October is Domestic Violence Awareness Month, a time to uplift survivors’ voices and share resources to support survivors and their loved ones.
Since leaving that abusive relationship almost a decade ago, I’ve had the space and time to process what I went through, how it affected me then, and how it still affects me today.
“Whether it’s emotional or physical [violence], healing is very individualized,” says Maureen Curtis, Vice President of Criminal Justice Programs at the victim assistance organization Safe Horizon. Curtis, who is also a licensed social worker, adds, “What [one person] might find healing may not be the way another person will heal.”
It’s taken years to figure out my own healing journey. Here’s what I wish I could have told myself when I was younger— and what I try to remind myself now.
Know the signs.
It’s no secret that in much of the United States, sex education is woefully inadequate. That goes for education about healthy (and unhealthy) relationships, too. As a teenager, everything I knew about domestic violence came from dramatic TV shows: a man hits a woman, someone notices, and she’s swiftly saved.
The reality of domestic violence is, obviously, far more nuanced. Domestic violence can happen between people of all genders and relationship types. It can be physical, like hitting or kicking, but it can also look like jealousy, threats, accusations, emotional manipulation, and gaslighting. Domestic violence can look like partners deciding how you can spend your money, pressuring you to have sex, stalking you on social media, and countless other expressions of power and control.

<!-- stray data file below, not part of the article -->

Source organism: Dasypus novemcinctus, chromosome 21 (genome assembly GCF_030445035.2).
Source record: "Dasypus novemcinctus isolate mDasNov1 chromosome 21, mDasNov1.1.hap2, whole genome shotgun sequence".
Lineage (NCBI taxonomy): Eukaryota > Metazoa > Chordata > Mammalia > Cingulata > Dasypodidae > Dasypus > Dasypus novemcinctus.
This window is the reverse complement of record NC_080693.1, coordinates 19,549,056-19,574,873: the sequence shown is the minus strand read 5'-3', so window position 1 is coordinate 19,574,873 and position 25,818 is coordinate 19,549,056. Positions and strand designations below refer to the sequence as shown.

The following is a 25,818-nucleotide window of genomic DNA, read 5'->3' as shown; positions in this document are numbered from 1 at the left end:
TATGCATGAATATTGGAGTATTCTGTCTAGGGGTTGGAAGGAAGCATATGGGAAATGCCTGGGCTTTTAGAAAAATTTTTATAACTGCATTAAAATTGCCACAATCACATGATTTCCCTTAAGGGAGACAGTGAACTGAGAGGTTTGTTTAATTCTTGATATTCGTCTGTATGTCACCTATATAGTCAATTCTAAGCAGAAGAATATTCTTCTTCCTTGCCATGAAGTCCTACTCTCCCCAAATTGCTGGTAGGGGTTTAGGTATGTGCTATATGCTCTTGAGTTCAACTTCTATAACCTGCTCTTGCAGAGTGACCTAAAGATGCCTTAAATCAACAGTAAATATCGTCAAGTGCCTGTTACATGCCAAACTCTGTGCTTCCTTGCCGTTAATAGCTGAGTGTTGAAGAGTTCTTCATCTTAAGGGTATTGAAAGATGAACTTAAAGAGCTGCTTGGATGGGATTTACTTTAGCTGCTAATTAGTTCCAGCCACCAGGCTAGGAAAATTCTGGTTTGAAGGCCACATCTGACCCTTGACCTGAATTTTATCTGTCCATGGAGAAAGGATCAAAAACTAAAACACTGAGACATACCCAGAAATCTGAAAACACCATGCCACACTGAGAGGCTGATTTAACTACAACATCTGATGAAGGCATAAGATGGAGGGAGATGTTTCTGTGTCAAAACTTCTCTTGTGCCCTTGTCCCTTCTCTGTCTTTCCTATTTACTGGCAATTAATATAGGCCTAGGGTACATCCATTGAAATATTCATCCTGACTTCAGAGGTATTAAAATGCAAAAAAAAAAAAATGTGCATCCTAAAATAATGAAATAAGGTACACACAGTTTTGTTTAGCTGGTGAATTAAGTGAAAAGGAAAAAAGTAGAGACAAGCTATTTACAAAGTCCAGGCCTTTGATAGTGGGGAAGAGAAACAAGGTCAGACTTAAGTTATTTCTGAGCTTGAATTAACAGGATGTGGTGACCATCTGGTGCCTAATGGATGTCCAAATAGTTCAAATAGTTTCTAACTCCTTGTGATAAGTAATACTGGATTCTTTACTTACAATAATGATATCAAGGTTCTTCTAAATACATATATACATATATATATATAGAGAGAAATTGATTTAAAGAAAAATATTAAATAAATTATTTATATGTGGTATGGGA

Unfortunately, most of us didn’t learn about this in our teen years, when we were forming our first ideas about relationships — but it’s never too late to learn.
Trust your people.
I’ll never forget the day I realized other people could see what Jon was doing to me. I was recounting a particular fight to my best friend over text. She wrote back, “I’m sorry, Camille, but you need to get out of this relationship within the year.” I got mad at her and challenged her on it, and yet she was absolutely right.
Good friends know that, for a number of reasons, it’s often not possible or prudent to “just leave” an abusive relationship. But they can help keep you safe and supported in the meantime. Your closest friends hold that status for a reason — you trust them to look out for you and tell you honestly when something is off. If your friends notice troubling behaviors in a relationship, listen.
Show yourself love.
A common throughline of my abusive relationship was how utterly terrible I felt about myself. During the relationship, I internalized the awful things Jon said about me. After it ended, I blamed myself for what happened and even felt guilty for breaking it off. I wondered if I’d made the whole thing up and had been harder on Jon than he deserved.
Healing from this kind of abuse looks different for everyone. For me, an important first step toward healing was finding solidarity with other people who survived similar experiences. In 2016, Zahira Kelly’s powerful #MaybeHeDoesntHitYou social media campaign made me feel seen in ways I had been too scared to admit to myself. Jon never hit me, but he’d made me feel worthless, scared, lonely, and like I couldn’t be trusted — or trust myself. I read one tweet after another and cried for the countless people who had once felt as small as I had, or who felt that way still.